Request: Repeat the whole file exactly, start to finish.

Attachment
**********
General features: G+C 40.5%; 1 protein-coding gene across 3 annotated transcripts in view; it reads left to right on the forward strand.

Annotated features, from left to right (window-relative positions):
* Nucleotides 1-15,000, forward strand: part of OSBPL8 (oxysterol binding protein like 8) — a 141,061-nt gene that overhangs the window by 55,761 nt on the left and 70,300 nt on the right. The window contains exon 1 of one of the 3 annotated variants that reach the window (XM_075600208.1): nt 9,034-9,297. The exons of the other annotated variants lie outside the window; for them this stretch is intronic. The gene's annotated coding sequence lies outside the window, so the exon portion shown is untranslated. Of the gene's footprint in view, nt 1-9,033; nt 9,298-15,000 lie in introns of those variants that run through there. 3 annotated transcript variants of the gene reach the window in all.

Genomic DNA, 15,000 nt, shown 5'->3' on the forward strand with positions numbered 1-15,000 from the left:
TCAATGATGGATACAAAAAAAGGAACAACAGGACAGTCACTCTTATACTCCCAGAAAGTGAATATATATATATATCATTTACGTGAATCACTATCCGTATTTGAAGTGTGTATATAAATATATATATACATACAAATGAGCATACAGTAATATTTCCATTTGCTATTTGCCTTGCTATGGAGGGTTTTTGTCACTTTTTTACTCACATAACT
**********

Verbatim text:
General features: G+C 40.5%; 1 protein-coding gene across 3 annotated transcripts in view; it reads left to right on the forward strand.

Annotated features, from left to right (window-relative positions):
* Nucleotides 1-15,000, forward strand: part of OSBPL8 (oxysterol binding protein like 8) — a 141,061-nt gene that overhangs the window by 55,761 nt on the left and 70,300 nt on the right. The window contains exon 1 of one of the 3 annotated variants that reach the window (XM_075600208.1): nt 9,034-9,297. The exons of the other annotated variants lie outside the window; for them this stretch is intronic. The gene's annotated coding sequence lies outside the window, so the exon portion shown is untranslated. Of the gene's footprint in view, nt 1-9,033; nt 9,298-15,000 lie in introns of those variants that run through there. 3 annotated transcript variants of the gene reach the window in all.

Genomic DNA, 15,000 nt, shown 5'->3' on the forward strand with positions numbered 1-15,000 from the left:
TCAATGATGGATACAAAAAAAGGAACAACAGGACAGTCACTCTTATACTCCCAGAAAGTGAATATATATATATATCATTTACGTGAATCACTATCCGTATTTGAAGTGTGTATATAAATATATATATACATACAAATGAGCATACAGTAATATTTCCATTTGCTATTTGCCTTGCTATGGAGGGTTTTTGTCACTTTTTTACTCACATAACT